Spend too much time in one genre, and its trappings can start to feel like crutches. Plenty of artists are content to rely on overdrive or reverb or a certain synth palette to maintain their footprint, but some get restless when they feel like they’ve settled into a given sound. Sometimes the best way to get unstuck is to strip away everything that you used to identify with. Zola Jesus did so with Versions, a string quartet-aided covers album of her own songs, while electronics-heavy artists like Teen Daze have gone acoustic to test the strength of their work beneath all the textures they used to make it. The latest band to strip its music down to the bone is The Casket Girls, a sister act on Graveface Records whose new effort, The Piano Album, drops the electric quirks for serene, austere proceedings.
The Piano Album marks The Casket Girls’ third full-length release since they debuted on Graveface in 2012, which doesn’t seem like a lot of time for them to have gotten sick of their reverb-laden dream pop. Stripped down, their music maintains its essential equation: Phaedra and Elsa Greene harmonize delicately with each other through simple and resonant pop structures. Here, Ryan Graveface backs them up on echoey piano and the faintest hint of brushed percussion instead of his usual toybox, lending a somber coloring to the music that slots it on some levels next to Boston sadcore outfit Gem Club or early Perfume Genius.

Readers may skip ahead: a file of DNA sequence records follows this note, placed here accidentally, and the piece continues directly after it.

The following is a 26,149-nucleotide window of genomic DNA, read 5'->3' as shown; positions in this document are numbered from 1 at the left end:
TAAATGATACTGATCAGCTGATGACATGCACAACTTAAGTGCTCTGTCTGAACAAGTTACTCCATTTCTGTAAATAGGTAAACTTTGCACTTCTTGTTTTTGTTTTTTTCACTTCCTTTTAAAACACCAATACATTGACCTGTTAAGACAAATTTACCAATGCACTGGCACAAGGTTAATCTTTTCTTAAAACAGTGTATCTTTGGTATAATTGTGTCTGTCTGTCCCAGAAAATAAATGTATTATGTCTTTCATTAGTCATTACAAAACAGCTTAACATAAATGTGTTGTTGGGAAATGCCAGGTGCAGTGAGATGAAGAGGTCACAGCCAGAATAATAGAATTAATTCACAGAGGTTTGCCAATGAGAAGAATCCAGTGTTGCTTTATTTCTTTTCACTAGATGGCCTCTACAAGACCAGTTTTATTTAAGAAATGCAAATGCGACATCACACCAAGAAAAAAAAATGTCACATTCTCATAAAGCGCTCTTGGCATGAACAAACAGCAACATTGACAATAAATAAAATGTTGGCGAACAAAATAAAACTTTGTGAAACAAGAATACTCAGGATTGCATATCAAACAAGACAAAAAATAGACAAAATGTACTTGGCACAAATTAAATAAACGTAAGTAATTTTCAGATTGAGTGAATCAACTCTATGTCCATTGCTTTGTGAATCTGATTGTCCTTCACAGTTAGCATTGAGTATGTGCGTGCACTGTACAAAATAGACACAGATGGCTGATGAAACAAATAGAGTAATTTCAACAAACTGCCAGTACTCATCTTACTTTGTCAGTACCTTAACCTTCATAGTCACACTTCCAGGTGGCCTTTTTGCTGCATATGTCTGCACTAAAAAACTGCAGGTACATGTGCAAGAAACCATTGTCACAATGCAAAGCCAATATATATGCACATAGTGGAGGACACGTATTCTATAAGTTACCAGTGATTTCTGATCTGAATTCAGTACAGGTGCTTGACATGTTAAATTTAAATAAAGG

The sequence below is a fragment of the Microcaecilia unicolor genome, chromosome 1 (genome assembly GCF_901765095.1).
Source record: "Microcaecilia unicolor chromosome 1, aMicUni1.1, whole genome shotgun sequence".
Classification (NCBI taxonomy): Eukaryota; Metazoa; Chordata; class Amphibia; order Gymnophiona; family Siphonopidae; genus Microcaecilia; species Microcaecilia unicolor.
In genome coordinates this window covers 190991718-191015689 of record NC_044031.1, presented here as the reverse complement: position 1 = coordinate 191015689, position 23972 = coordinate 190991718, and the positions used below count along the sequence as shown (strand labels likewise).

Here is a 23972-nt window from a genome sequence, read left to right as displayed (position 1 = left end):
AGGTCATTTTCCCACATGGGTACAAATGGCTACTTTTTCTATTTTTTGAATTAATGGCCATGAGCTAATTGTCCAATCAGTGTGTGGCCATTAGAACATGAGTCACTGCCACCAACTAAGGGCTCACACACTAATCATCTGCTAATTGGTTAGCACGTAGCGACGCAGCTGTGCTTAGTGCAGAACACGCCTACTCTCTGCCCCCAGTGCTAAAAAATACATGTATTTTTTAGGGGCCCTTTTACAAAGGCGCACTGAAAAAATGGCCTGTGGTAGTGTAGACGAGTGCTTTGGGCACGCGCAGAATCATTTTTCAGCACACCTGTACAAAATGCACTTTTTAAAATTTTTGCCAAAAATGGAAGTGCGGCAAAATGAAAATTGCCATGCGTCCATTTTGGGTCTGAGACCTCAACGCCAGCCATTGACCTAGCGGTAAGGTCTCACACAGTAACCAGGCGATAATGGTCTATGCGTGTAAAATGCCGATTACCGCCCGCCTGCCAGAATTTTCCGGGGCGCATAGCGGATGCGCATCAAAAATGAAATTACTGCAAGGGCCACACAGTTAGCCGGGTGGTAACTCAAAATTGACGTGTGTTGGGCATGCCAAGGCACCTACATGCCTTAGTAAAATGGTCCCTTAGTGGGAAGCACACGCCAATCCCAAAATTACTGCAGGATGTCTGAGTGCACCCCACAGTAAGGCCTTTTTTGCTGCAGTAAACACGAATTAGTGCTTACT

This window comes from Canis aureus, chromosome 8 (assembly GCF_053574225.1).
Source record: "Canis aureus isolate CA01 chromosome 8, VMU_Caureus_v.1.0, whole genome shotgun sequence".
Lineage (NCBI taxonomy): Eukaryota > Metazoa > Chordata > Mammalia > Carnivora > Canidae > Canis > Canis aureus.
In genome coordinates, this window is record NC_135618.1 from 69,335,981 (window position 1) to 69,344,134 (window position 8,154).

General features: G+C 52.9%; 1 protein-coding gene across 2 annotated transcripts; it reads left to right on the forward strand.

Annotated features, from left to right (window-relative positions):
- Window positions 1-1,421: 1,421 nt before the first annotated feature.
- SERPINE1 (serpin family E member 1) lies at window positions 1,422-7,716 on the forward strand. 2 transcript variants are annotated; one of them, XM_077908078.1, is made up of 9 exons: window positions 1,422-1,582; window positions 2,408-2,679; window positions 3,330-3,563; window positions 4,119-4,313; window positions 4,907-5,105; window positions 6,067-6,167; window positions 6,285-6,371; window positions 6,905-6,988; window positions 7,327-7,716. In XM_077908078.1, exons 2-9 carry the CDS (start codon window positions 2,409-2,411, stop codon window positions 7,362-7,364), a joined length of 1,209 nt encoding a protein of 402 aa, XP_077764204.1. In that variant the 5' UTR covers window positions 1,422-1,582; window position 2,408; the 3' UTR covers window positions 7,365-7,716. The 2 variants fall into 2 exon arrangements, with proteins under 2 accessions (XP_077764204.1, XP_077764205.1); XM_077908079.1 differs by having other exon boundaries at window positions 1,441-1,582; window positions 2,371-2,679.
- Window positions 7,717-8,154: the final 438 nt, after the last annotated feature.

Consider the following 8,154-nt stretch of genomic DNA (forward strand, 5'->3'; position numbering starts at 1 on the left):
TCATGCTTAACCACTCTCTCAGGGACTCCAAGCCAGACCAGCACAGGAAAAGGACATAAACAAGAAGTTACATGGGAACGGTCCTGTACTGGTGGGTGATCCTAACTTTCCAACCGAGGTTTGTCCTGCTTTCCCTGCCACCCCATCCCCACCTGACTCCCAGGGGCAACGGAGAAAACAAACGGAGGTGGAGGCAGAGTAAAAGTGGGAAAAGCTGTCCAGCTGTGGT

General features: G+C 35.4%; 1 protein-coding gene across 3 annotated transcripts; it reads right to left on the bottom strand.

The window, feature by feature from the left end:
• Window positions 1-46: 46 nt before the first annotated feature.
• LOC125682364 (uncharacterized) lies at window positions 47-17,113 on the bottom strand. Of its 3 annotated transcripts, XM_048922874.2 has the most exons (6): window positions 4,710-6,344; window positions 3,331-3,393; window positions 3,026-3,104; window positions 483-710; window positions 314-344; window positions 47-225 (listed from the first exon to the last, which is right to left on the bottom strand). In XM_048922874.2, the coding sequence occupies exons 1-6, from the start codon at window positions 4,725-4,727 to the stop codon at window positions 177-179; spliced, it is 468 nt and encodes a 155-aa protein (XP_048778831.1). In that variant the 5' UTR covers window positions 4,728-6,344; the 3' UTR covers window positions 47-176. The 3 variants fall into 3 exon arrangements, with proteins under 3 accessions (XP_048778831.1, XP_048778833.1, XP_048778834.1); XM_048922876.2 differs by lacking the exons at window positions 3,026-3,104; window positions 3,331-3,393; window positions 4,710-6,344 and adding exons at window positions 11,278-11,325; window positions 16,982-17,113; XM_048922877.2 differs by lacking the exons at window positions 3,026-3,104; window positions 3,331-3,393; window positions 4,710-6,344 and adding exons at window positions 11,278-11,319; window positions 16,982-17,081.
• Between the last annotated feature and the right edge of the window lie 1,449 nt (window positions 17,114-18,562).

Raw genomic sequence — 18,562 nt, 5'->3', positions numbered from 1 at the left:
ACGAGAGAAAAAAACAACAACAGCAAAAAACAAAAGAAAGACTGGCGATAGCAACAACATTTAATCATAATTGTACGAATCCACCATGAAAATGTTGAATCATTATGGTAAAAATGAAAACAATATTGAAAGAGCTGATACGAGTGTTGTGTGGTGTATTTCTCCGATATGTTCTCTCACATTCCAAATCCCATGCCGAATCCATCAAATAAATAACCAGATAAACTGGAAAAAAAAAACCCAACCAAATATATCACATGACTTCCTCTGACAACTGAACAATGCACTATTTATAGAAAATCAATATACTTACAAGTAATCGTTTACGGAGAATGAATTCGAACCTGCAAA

The Casket Girls still preoccupy themselves with death, of course, and The Piano Album’s strongest cut casts its gaze on those who live forever by virtue of dying young. On “Sixteen Forever”, the Greene sisters sing about dead teens with a revolving mixture of pity and envy. They fear growing older, but they know that it’s a privilege not everyone gets to enjoy. To become old is to have survived. “Living is change/ Don’t you think it’s strange?/ Only the dead stay 16 forever,” they muse. “Time keeps on ticking by/ But I’m stuck inside a minute with you.” On a longer timeline, the undulating “24 Hours” offers a dense and enigmatic look at death by way of suicide and redemption, hearing the call of the void as the Greenes make their way “from the dawn to the casket.”
An album this constricted is bound to run together, and The Casket Girls keep a steady tone whether they’re reckoning with God (“I Talked To God”) or pondering the double-edged sword of a wild night gone on too long (“Nightlife”). Even the twee and fantastical “Mermaid Cottage” gets a gloomy treatment in the midst of slow meditations on dying and eternity. Rather than highlight the dynamics of the Greenes’ songwriting, the new, simpler setting reduces it to a uniform mood.
The Piano Album comes packed with two bonus tracks, the opener and closer of 2014’s True Love Kills the Fairy Tale redone with sparse voice and piano arrangements. Even in its new form, “Same Side” carries some of its original momentum into the bare room of its new rendition — both sisters flex their voices as instruments, not just vessels for lyrics, and they vary the syllabic density of their lines enough to give the song a sense of motion and space. Compared to that last record, The Piano Album feels like a lull for The Casket Girls. But if it’s a hibernation they needed to take, maybe they’ll emerge better from it.
Essential Tracks: “Sixteen Forever”, “Same Side”